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Alaska’s Growing Pains

Image has not been found. URL: http://www.washingtonindependent.com/wp-content/uploads/2008/09/palin1.jpgGov. Sarah Palin (Zuma Press)

ANCHORAGE, Alaska – As one of the most successful newcomers in Alaska’s political arena, Gov. Sarah Palin should have known better than to get into an ethics scandal right now.

The mood of the public in Alaska has been changing, gradually, but noticeably in the last few years. Palin was one of the first to catch on to it — and exploit it to win an upset victory in the 2006 governor’s race.

Before then, an Alaska official who pursued a personal vendetta in office probably would not have drawn the ire of the state’s legislature. Voters in the state would have looked the other way too.

But Alaska seems to have gained a new political maturity.

Palin ran for governor on a reform platform that proved widely appealing. She knocked out the state’s sitting governor, Frank Murkowski, in the GOP primary and defeated a well-known former governor, Tony Knowles, in the general election. Knowles campaigned on “experience” — which effectively tied him to the corruption-tainted old guard, though it was the GOP that was embroiled in scandal. That year, voters elected four Democrats to replace Republicans in the state House and Senate.

The politics that Palin pledged to reform was typified by a clique of state lawmakers that embraced the nickname the “Corrupt Bastards Club” because of its cash-for-votes relationship with an oil services firm, Veco Corp. The group had baseball caps made, on Veco’s dime, with their “CBC” insignia embroidered on the back.


Illustration by: Matt Mahurin

The CBCers eventually landed in trouble with the law. The FBI raided 12 legislative offices in 2006, as part of a broad investigation into ties between state and federal lawmakers and Veco Corp., whose former chief executive, Bill Allen, and former vice president, Rick Smith, have pleaded guilty to federal bribery charges.

Since the raids, three state legislators have been convicted of bribery charges in connection with Veco. Allen and Smith are cooperating with prosecutors.

A testament to just how much the legislature has changed came this summer when news broke that Palin may have unethically fired her commissioner of public safety, Walt Monegan, over a long-standing family feud with her ex-brother-in-law.

The legislature acted swiftly. It hired Steve Branchflower, a well-respected former Alaska prosecutor with 28 years experience in the Anchorage district attorney’s office, to handle the investigation. A legislative committee voted unanimously Friday to release his 236-page report on “Troopergate,” as the scandal is known, to the public.

Alaska, only 50 years old this year, is growing up politically.


Branchflower’s report found that Palin violated a state ethics law by overseeing a coordinated effort to get her ex-brother-in-law, Michael Wooten, fired from his job as a state trooper. Palin ultimately fired Monegan after he wouldn’t oust Wooten, despite being pressured by the governor’s husband, Todd, as well as multiple state officials, including the state attorney general. Todd Palin also pressured Monegan’s replacement on the same issue.

Branchflower exonerated the governor on her final decision to fire Monegan, though the investigator concluded that Monegan’s refusal to oust Wooten was likely a factor in his removal.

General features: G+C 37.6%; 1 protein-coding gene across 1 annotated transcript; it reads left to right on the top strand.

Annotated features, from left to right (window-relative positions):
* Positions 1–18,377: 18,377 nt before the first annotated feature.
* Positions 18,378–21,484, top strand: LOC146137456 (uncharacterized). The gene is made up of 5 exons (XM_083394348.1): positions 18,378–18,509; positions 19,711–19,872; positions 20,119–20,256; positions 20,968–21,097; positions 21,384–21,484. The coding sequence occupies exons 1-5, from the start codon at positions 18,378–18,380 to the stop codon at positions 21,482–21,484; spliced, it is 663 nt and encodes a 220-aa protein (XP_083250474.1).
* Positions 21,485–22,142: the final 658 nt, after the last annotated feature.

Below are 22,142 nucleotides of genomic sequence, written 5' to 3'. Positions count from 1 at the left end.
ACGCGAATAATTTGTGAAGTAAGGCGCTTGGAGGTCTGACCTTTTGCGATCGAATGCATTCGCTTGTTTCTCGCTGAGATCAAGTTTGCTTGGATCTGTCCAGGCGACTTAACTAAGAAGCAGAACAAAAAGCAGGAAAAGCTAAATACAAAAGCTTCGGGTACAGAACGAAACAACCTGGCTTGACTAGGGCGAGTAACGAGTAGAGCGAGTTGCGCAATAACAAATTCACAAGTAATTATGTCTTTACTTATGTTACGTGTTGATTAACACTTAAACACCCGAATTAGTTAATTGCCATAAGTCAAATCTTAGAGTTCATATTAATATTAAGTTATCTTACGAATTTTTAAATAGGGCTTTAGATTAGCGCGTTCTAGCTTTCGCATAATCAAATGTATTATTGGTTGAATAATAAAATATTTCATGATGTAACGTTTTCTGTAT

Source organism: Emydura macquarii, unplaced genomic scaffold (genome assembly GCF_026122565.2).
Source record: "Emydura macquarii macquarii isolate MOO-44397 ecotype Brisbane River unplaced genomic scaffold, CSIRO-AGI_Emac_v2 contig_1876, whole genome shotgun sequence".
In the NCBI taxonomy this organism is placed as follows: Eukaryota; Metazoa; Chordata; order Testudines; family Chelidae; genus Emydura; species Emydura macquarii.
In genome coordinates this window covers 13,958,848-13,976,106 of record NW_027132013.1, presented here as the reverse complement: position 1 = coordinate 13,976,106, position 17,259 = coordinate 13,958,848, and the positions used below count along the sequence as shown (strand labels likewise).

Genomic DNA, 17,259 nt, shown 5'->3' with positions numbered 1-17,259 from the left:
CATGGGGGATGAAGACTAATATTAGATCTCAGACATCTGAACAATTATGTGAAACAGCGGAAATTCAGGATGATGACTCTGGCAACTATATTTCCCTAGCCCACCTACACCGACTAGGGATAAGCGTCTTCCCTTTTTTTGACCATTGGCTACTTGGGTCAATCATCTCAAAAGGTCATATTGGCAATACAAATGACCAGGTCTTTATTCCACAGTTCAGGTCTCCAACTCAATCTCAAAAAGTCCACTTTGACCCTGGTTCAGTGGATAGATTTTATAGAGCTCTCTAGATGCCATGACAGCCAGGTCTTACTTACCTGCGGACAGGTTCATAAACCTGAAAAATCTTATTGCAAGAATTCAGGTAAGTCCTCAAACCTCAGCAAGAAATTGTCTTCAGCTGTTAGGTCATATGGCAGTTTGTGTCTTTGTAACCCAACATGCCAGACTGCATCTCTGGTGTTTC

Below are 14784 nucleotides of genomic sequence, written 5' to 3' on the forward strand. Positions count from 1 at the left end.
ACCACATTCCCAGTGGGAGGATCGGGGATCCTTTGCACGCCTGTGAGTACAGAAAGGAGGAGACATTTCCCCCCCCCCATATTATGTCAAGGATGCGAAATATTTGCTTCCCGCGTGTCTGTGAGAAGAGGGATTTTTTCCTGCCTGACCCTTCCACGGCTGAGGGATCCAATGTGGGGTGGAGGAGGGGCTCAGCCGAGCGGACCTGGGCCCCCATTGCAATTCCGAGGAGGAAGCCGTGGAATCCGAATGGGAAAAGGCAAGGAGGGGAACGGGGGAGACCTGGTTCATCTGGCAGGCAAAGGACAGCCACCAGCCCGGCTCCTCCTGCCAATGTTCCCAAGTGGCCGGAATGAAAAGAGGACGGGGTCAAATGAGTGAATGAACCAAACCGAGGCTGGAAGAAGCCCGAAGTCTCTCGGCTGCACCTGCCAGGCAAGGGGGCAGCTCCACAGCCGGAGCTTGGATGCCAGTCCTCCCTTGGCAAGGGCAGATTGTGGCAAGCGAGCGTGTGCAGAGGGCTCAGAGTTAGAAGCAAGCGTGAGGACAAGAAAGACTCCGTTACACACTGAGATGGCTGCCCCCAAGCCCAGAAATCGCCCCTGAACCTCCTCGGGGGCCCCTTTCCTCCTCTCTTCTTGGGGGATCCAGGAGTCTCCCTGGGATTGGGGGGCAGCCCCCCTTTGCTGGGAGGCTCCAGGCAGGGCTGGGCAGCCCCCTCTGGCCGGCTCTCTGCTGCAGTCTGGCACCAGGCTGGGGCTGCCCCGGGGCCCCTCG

Before Troopergate, it had been more than 20 years since the legislature asserted itself so aggressively in an ethics matter.

“It was just over two years ago that the FBI raided the legislative offices in Anchorage and Juneau,” said state Sen. Hollis French, the Anchorage Democrat who headed the Troopergate investigation. “Since that time, the state’s been very alert to ethical lapses in government.”

The state legislature approved the hiring of Branchflower to investigate the matter in June, three months before Sen. John McCain tapped Palin for the GOP ticket. Branchflower spent much of his career evaluating cases submitted by police and state troopers for prosecution to determine if the D.A.’s office should take them up.

“Steve Branchflower’s report is a model of keen analysis and hard work,” French said. “He’s fair. He analyzed the facts, and I think he came to balanced conclusions.”

Even among lawmakers who have doubts about the report’s findings, none has questioned Branchflower’s integrity.

“The report was probably rushed to get done before the election,” said Rep. Bill Stoltze, who voted to appoint Branchflower and voted Friday to make the report public.

Stoltze said he didn’t like that Branchflower used inference to reach his conclusions, though he did not question its fairness. Stoltze said he wished there had been “more participation” — a reference to Palin’s decision not to testify, after she had first agreed to cooperate.


Palin has said the report is a vindication of her conduct. “I’m very, very pleased to be cleared of any legal wrongdoing … any hint of any kind of unethical activity there,” Palin told the Anchorage Daily News in a phone interview from the campaign trail.

One of the report’s findings, however, is that Palin broke the law.

That Alaska governor’s ethics problems certainly don’t square with the reform candidate of 2006.

Palin had a strong sense of the changing attitudes toward corruption in Alaska and tapped those sentiments to move into the governor’s office. “Alaskans deserve transparency and accountability from their leaders,” said Palin on her 2006 campaign website. “It’s a philosophy I will promote as governor.”